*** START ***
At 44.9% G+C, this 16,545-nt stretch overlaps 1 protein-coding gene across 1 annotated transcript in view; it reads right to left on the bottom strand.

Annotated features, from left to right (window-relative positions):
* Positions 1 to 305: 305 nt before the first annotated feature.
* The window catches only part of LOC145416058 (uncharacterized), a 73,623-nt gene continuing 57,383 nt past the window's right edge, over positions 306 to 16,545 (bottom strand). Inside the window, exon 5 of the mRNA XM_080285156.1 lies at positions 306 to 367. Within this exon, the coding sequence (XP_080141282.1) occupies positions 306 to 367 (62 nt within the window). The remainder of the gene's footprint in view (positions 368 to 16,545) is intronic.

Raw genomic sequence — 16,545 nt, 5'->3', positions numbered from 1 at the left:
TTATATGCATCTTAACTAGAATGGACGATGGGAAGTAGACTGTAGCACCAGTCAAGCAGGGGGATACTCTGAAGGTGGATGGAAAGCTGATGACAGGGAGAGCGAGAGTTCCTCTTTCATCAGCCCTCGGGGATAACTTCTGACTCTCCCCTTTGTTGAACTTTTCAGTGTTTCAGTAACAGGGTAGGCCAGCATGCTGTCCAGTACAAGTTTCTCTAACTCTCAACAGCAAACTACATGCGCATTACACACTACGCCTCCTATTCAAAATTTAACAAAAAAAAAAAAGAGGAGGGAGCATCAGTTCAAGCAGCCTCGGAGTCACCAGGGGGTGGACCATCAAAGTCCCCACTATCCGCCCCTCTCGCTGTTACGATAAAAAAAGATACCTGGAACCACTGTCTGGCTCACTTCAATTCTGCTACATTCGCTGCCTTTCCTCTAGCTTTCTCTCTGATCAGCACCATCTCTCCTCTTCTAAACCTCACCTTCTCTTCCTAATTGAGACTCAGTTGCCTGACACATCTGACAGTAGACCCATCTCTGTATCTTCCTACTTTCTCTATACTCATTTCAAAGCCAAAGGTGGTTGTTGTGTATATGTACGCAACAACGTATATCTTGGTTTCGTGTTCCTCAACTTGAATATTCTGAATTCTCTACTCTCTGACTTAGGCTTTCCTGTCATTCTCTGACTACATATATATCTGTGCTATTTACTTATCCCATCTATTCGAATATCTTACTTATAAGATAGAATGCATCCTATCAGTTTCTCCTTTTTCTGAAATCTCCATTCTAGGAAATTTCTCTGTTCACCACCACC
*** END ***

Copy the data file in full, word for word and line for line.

At 44.9% G+C, this 16,545-nt stretch overlaps 1 protein-coding gene across 1 annotated transcript in view; it reads right to left on the bottom strand.

Annotated features, from left to right (window-relative positions):
* Positions 1 to 305: 305 nt before the first annotated feature.
* The window catches only part of LOC145416058 (uncharacterized), a 73,623-nt gene continuing 57,383 nt past the window's right edge, over positions 306 to 16,545 (bottom strand). Inside the window, exon 5 of the mRNA XM_080285156.1 lies at positions 306 to 367. Within this exon, the coding sequence (XP_080141282.1) occupies positions 306 to 367 (62 nt within the window). The remainder of the gene's footprint in view (positions 368 to 16,545) is intronic.

Raw genomic sequence — 16,545 nt, 5'->3', positions numbered from 1 at the left:
TTATATGCATCTTAACTAGAATGGACGATGGGAAGTAGACTGTAGCACCAGTCAAGCAGGGGGATACTCTGAAGGTGGATGGAAAGCTGATGACAGGGAGAGCGAGAGTTCCTCTTTCATCAGCCCTCGGGGATAACTTCTGACTCTCCCCTTTGTTGAACTTTTCAGTGTTTCAGTAACAGGGTAGGCCAGCATGCTGTCCAGTACAAGTTTCTCTAACTCTCAACAGCAAACTACATGCGCATTACACACTACGCCTCCTATTCAAAATTTAACAAAAAAAAAAAAGAGGAGGGAGCATCAGTTCAAGCAGCCTCGGAGTCACCAGGGGGTGGACCATCAAAGTCCCCACTATCCGCCCCTCTCGCTGTTACGATAAAAAAAGATACCTGGAACCACTGTCTGGCTCACTTCAATTCTGCTACATTCGCTGCCTTTCCTCTAGCTTTCTCTCTGATCAGCACCATCTCTCCTCTTCTAAACCTCACCTTCTCTTCCTAATTGAGACTCAGTTGCCTGACACATCTGACAGTAGACCCATCTCTGTATCTTCCTACTTTCTCTATACTCATTTCAAAGCCAAAGGTGGTTGTTGTGTATATGTACGCAACAACGTATATCTTGGTTTCGTGTTCCTCAACTTGAATATTCTGAATTCTCTACTCTCTGACTTAGGCTTTCCTGTCATTCTCTGACTACATATATATCTGTGCTATTTACTTATCCCATCTATTCGAATATCTTACTTATAAGATAGAATGCATCCTATCAGTTTCTCCTTTTTCTGAAATCTCCATTCTAGGAAATTTCTCTGTTCACCACCACC